by Kevin Meagher
The key to a successful political coup, as Mrs. Beeton would probably have pointed out if she wrote about politics instead of household management, is “first find your assassin”. Labour’s chatterers and plotters are as reluctant as ever to plunge the knife. Hands tremble on the hilt. MPs turn to pacifists when it comes to matters of political murder.
Next, find your replacement. Attempts to press-gang Alan Johnson as an alternative to Ed Miliband amounted to nothing. It was lazy, wishful thinking that he would even entertain the idea. As one of our more human politicians, Johnson knows only too well that you need to be crazy to want to lead a political party and, if you’re not, you’ll soon be driven crazy by trying to lead one.
And, so, here we are. Ed Miliband is weakened by cack-handed internal attacks, but remains in situ – and will do until the result of the 2015 general election is settled. But what has this last week been about?
Unlike most other flare-ups in Labour history, it hasn’t been about policy. Slow and sometimes incoherent, policy development under Ed Miliband has thrown up many interesting ideas and a few genuinely head-turning policies. This is not 1983. Labour is not a lost cause ripping itself apart because of pledges to pull out of Europe, scrap our nukes or nationalise the top 100 companies.
No, this is personal. Miliband’s own performance was the reason for this week’s failed putsch. In moving forward, it is important that he and his team accept this. Many MPs and party figures, spooked by the yawning deficits around leadership and economic credibility, wonder how election victory is possible against such a backdrop. (Add in jitters about Scotland, UKIP and even the rise of the Greens and the mood quickly becomes febrile). Frankly, he should have been expecting trouble.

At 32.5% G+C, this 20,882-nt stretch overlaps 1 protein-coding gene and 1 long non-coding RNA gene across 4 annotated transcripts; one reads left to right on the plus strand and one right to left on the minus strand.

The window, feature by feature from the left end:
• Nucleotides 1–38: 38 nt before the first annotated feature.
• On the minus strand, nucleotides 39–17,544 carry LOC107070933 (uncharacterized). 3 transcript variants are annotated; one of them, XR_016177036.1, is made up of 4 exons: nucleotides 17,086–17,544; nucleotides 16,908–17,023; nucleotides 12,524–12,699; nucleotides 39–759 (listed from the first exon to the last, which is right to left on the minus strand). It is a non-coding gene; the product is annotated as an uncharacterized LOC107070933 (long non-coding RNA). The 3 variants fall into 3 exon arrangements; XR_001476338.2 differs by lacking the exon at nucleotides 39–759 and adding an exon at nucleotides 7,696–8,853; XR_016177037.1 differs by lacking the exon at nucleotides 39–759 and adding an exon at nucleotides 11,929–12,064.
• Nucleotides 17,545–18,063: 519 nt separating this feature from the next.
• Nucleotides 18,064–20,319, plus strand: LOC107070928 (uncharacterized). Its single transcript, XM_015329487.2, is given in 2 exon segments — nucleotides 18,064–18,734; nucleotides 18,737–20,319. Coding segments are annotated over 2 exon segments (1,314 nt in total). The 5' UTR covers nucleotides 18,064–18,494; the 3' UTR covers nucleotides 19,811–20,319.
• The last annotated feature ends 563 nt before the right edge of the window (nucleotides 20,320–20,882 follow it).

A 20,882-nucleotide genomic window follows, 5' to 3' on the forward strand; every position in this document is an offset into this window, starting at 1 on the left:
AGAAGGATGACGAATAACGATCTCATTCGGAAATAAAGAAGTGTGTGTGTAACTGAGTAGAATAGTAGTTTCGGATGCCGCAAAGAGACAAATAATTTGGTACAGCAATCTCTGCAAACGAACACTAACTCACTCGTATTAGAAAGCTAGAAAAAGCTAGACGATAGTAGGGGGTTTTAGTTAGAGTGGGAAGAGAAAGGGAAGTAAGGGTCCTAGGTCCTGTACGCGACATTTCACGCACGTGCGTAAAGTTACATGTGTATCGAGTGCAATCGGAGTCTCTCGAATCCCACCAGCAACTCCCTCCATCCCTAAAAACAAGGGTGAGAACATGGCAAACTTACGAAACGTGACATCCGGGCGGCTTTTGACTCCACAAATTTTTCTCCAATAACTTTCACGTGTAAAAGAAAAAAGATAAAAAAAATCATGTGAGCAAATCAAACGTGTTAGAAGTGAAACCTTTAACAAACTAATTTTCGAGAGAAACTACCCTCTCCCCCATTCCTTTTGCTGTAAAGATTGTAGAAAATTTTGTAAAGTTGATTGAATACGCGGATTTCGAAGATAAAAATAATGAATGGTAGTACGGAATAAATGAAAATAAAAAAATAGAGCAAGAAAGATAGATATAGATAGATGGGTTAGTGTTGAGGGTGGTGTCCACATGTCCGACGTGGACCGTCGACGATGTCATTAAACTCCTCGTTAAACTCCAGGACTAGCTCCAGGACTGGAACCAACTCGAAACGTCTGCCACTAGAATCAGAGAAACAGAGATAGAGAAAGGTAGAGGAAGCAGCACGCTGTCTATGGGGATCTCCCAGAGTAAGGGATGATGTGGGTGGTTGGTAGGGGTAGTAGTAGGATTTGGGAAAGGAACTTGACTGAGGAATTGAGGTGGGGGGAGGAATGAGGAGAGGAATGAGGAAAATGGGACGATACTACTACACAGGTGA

Many also cite his inconsistent performances. Again, lessons need to be learned here. How on earth do you make a set-piece conference speech and “forget” to mention immigration and the deficit – the two defining issues of our contemporary political debate? It was unforgivably stupid. (He should have made a second speech closing the party conference and rectified the mistake).
Then there are those who think their leader has a tin ear when it comes to courting swing voters in Middle England. Or those who say the same of him when it comes to working class voters in the party’s heartlands. Others are worried about the lack of support coming from the business community. Or southern voters. Or even, now, Scots.